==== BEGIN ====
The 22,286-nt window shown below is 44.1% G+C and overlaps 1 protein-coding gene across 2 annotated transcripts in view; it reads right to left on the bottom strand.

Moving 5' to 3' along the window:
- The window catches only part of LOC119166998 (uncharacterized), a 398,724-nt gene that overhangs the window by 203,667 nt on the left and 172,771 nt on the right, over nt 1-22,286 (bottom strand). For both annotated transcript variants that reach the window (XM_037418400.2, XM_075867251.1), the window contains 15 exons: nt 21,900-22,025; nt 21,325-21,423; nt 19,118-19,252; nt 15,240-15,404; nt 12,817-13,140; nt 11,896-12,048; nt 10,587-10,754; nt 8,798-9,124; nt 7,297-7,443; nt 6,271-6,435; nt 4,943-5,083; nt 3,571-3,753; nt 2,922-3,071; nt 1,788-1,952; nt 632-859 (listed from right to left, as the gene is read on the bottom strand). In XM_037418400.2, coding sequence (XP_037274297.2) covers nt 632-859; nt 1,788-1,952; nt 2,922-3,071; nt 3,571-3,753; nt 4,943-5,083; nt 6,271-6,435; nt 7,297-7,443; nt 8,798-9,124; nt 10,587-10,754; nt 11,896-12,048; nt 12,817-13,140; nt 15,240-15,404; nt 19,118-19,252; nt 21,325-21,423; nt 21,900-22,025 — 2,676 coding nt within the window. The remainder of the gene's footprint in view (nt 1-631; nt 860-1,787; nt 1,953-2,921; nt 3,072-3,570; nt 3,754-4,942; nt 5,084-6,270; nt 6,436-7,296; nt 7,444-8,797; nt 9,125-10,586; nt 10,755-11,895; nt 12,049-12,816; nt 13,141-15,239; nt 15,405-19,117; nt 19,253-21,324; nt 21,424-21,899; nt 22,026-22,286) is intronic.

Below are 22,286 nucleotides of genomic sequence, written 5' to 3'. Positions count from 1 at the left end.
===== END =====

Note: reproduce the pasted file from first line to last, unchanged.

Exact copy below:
The 22,286-nt window shown below is 44.1% G+C and overlaps 1 protein-coding gene across 2 annotated transcripts in view; it reads right to left on the bottom strand.

Moving 5' to 3' along the window:
- The window catches only part of LOC119166998 (uncharacterized), a 398,724-nt gene that overhangs the window by 203,667 nt on the left and 172,771 nt on the right, over nt 1-22,286 (bottom strand). For both annotated transcript variants that reach the window (XM_037418400.2, XM_075867251.1), the window contains 15 exons: nt 21,900-22,025; nt 21,325-21,423; nt 19,118-19,252; nt 15,240-15,404; nt 12,817-13,140; nt 11,896-12,048; nt 10,587-10,754; nt 8,798-9,124; nt 7,297-7,443; nt 6,271-6,435; nt 4,943-5,083; nt 3,571-3,753; nt 2,922-3,071; nt 1,788-1,952; nt 632-859 (listed from right to left, as the gene is read on the bottom strand). In XM_037418400.2, coding sequence (XP_037274297.2) covers nt 632-859; nt 1,788-1,952; nt 2,922-3,071; nt 3,571-3,753; nt 4,943-5,083; nt 6,271-6,435; nt 7,297-7,443; nt 8,798-9,124; nt 10,587-10,754; nt 11,896-12,048; nt 12,817-13,140; nt 15,240-15,404; nt 19,118-19,252; nt 21,325-21,423; nt 21,900-22,025 — 2,676 coding nt within the window. The remainder of the gene's footprint in view (nt 1-631; nt 860-1,787; nt 1,953-2,921; nt 3,072-3,570; nt 3,754-4,942; nt 5,084-6,270; nt 6,436-7,296; nt 7,444-8,797; nt 9,125-10,586; nt 10,755-11,895; nt 12,049-12,816; nt 13,141-15,239; nt 15,405-19,117; nt 19,253-21,324; nt 21,424-21,899; nt 22,026-22,286) is intronic.

Below are 22,286 nucleotides of genomic sequence, written 5' to 3'. Positions count from 1 at the left end.